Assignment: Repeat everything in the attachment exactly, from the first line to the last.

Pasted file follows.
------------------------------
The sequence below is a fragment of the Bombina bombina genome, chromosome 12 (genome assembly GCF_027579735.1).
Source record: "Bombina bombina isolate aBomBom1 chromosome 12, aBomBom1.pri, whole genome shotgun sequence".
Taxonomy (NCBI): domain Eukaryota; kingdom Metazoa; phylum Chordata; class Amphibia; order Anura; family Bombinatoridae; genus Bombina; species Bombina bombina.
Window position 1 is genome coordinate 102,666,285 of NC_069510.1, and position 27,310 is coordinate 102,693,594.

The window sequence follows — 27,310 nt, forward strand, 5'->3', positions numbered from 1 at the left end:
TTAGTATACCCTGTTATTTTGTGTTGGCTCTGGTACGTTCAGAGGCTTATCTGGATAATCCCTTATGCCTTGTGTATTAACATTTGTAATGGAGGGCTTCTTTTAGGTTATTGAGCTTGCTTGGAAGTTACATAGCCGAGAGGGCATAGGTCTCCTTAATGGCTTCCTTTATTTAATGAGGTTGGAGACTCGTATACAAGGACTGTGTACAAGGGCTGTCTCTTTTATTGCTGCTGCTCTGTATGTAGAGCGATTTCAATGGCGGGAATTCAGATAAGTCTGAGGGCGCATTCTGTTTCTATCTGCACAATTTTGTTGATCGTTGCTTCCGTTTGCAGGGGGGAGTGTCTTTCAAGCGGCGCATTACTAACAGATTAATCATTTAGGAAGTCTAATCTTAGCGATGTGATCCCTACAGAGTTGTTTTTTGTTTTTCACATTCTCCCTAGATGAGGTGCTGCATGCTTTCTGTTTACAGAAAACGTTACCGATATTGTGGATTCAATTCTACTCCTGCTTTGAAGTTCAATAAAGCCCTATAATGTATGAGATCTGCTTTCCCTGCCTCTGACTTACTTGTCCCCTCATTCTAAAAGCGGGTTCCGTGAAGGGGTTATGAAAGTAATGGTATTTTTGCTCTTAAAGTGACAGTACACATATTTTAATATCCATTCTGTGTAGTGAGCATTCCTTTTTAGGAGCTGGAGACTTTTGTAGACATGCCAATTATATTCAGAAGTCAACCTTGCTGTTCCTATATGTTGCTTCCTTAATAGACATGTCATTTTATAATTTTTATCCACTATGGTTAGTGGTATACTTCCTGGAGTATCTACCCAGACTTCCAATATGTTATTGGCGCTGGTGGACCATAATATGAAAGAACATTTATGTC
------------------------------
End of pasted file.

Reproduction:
The sequence below is a fragment of the Bombina bombina genome, chromosome 12 (genome assembly GCF_027579735.1).
Source record: "Bombina bombina isolate aBomBom1 chromosome 12, aBomBom1.pri, whole genome shotgun sequence".
Taxonomy (NCBI): domain Eukaryota; kingdom Metazoa; phylum Chordata; class Amphibia; order Anura; family Bombinatoridae; genus Bombina; species Bombina bombina.
Window position 1 is genome coordinate 102,666,285 of NC_069510.1, and position 27,310 is coordinate 102,693,594.

The window sequence follows — 27,310 nt, forward strand, 5'->3', positions numbered from 1 at the left end:
TTAGTATACCCTGTTATTTTGTGTTGGCTCTGGTACGTTCAGAGGCTTATCTGGATAATCCCTTATGCCTTGTGTATTAACATTTGTAATGGAGGGCTTCTTTTAGGTTATTGAGCTTGCTTGGAAGTTACATAGCCGAGAGGGCATAGGTCTCCTTAATGGCTTCCTTTATTTAATGAGGTTGGAGACTCGTATACAAGGACTGTGTACAAGGGCTGTCTCTTTTATTGCTGCTGCTCTGTATGTAGAGCGATTTCAATGGCGGGAATTCAGATAAGTCTGAGGGCGCATTCTGTTTCTATCTGCACAATTTTGTTGATCGTTGCTTCCGTTTGCAGGGGGGAGTGTCTTTCAAGCGGCGCATTACTAACAGATTAATCATTTAGGAAGTCTAATCTTAGCGATGTGATCCCTACAGAGTTGTTTTTTGTTTTTCACATTCTCCCTAGATGAGGTGCTGCATGCTTTCTGTTTACAGAAAACGTTACCGATATTGTGGATTCAATTCTACTCCTGCTTTGAAGTTCAATAAAGCCCTATAATGTATGAGATCTGCTTTCCCTGCCTCTGACTTACTTGTCCCCTCATTCTAAAAGCGGGTTCCGTGAAGGGGTTATGAAAGTAATGGTATTTTTGCTCTTAAAGTGACAGTACACATATTTTAATATCCATTCTGTGTAGTGAGCATTCCTTTTTAGGAGCTGGAGACTTTTGTAGACATGCCAATTATATTCAGAAGTCAACCTTGCTGTTCCTATATGTTGCTTCCTTAATAGACATGTCATTTTATAATTTTTATCCACTATGGTTAGTGGTATACTTCCTGGAGTATCTACCCAGACTTCCAATATGTTATTGGCGCTGGTGGACCATAATATGAAAGAACATTTATGTC